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Yiddish Theater

Yiddish Theater in the United States

The American capital of Yiddish theater was New York City, where at times as many as fourteen theaters were filled simultaneously, not counting vaudeville and cabaret.

Yiddish Musical Theater in the United States

Jewish women on stage in America took on a variety of musical roles and performed all kinds of songs, including religious hymns and liturgical chants.

Vaudeville in the United States

It would only begin to tell the larger story of how and why Jewish women and vaudeville came to intersect as they did in the early decades of the twentieth century.

Sophie Tucker

Sophie Tucker was an international star of vaudeville, music halls, and later film, performing in both Yiddish and English in a career that spanned over fifty years.

Theater in the United States

For over a hundred years, Jewish women have been involved in the American theater as writers, actors, directors, designers and producers. The vitality of the Yiddish theater, the splendor of Broadway, the rich tapestry of the regional theater—and everything in between—all owe a debt to the Jewish women who have given of their talents, their energy, their drive, and their dreams.

Molly Picon

A drunk’s dare to a five-year-old on a trolley car initiated the career of Molly Picon, the petite darling of the Yiddish musical theater.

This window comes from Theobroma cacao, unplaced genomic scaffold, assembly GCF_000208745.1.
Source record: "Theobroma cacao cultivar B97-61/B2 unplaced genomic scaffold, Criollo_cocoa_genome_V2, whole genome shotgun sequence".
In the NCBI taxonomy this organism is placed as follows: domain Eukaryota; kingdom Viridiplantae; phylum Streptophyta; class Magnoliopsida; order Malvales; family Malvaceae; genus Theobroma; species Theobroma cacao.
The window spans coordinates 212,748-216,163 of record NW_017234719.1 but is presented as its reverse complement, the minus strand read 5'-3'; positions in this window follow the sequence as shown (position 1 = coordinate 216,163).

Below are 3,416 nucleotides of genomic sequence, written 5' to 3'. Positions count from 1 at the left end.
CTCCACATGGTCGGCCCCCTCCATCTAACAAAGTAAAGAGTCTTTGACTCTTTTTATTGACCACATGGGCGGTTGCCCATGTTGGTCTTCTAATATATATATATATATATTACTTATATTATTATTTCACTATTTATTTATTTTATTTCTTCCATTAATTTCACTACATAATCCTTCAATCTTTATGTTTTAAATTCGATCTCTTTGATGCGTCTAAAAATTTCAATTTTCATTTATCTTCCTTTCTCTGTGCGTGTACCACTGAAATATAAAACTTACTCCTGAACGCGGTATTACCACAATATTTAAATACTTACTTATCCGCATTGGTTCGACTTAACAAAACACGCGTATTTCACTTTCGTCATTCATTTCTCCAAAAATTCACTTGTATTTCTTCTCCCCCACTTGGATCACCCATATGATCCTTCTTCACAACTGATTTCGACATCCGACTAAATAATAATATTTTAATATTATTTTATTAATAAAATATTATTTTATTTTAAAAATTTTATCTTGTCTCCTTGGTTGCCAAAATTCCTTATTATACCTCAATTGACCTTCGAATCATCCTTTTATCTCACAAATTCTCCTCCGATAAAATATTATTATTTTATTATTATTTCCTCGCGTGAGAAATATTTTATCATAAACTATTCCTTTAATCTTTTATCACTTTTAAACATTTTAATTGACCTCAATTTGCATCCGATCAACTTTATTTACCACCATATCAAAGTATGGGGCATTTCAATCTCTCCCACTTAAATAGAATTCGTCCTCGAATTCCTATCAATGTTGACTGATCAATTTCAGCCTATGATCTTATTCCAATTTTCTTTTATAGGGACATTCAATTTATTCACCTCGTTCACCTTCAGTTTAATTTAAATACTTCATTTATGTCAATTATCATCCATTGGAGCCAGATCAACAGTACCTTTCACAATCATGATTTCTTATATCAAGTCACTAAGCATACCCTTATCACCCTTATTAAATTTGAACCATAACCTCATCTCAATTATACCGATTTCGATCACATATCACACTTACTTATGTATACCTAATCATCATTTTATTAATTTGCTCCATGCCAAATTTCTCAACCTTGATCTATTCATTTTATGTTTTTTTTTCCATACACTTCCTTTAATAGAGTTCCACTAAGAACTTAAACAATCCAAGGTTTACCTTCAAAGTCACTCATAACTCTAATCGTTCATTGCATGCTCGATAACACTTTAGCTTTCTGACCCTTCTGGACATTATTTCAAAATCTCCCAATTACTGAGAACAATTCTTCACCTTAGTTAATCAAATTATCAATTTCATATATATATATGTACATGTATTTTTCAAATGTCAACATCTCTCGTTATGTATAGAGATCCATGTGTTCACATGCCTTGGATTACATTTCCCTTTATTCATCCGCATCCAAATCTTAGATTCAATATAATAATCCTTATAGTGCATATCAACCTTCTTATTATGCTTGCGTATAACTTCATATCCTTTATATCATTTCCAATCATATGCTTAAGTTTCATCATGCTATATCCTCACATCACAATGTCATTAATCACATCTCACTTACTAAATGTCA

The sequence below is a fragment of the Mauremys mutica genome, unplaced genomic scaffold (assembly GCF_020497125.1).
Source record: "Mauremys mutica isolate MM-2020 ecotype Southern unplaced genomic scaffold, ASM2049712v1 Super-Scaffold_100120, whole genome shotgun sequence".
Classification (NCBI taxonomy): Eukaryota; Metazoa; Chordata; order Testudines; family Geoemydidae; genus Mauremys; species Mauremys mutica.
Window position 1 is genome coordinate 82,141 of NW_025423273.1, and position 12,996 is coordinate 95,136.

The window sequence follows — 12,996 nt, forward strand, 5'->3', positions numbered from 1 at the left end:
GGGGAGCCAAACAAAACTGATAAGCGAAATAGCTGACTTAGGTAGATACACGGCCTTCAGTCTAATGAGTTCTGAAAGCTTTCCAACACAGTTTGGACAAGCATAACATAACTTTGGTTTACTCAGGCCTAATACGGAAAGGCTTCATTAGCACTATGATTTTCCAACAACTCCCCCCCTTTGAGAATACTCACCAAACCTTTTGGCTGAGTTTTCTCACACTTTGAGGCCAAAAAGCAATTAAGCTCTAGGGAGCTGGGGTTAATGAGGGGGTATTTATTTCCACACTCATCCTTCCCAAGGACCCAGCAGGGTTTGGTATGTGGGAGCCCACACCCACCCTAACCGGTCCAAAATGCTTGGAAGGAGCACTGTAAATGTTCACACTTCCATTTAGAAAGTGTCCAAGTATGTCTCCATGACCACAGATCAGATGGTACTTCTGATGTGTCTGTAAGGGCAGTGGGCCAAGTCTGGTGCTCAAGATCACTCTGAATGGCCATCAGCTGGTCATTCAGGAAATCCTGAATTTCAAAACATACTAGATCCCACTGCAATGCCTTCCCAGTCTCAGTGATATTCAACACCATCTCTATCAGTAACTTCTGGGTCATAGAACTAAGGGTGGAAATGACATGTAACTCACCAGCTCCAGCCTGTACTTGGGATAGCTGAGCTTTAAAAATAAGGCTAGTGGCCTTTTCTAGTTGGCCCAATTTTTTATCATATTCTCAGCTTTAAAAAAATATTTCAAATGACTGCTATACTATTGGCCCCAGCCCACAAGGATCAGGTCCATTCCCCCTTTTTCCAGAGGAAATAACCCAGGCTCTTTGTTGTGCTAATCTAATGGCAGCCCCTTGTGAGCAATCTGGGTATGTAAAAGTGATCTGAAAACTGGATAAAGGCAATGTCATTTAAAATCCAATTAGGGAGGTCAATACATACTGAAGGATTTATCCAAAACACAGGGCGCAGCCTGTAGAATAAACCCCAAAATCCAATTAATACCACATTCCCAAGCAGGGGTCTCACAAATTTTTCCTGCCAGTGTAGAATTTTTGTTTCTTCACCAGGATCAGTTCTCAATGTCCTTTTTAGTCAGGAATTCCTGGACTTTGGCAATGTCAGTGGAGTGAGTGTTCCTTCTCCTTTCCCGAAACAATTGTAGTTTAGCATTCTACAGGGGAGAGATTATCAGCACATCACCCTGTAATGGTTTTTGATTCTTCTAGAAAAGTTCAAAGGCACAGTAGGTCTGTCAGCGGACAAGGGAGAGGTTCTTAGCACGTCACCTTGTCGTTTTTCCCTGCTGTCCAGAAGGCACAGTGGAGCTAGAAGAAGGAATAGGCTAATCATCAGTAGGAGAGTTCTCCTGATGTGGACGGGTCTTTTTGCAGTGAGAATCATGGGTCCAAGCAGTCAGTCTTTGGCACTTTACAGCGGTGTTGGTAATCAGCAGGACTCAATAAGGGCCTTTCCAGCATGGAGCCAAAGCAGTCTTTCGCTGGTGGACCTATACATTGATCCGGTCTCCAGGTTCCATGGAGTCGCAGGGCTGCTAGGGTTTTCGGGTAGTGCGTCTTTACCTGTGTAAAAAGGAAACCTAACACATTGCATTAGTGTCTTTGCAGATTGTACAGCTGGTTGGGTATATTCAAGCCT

Miriam Shomer Zunser

Miriam Shomer Zunser, journalist, playwright, and artist, was an important promoter of Jewish culture in America during the period before World War II.

Dora Wasserman

Dora Wasserman’s love of Yiddish theater accompanied her from the Soviet Union where she was born in 1919, to Montreal, Canada where she lived from 1950 until her death on December 15, 2003.

Bessie Thomashefsky

Bessie Thomashefsky, Yiddish actor and comedian, delighted audiences for over thirty years with leading roles in New York, and later on tour throughout the United States, in London and in Toronto.

Rose Shoshana

The journey from Lodz, Poland, where Rose Shoshana was born on June 25, 1895, to New York was not an unusual one for an Eastern European Jewish woman of her time. This was, however, only one of many journeys Rose Shoshana made in her long career as a Yiddish actor, theater director, dramatist, writer, and translator.

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How to cite this page

Jewish Women's Archive. "Yiddish Theater." (Viewed on October 1, 2014) <http://jwa.org/topics/yiddish-theater>.

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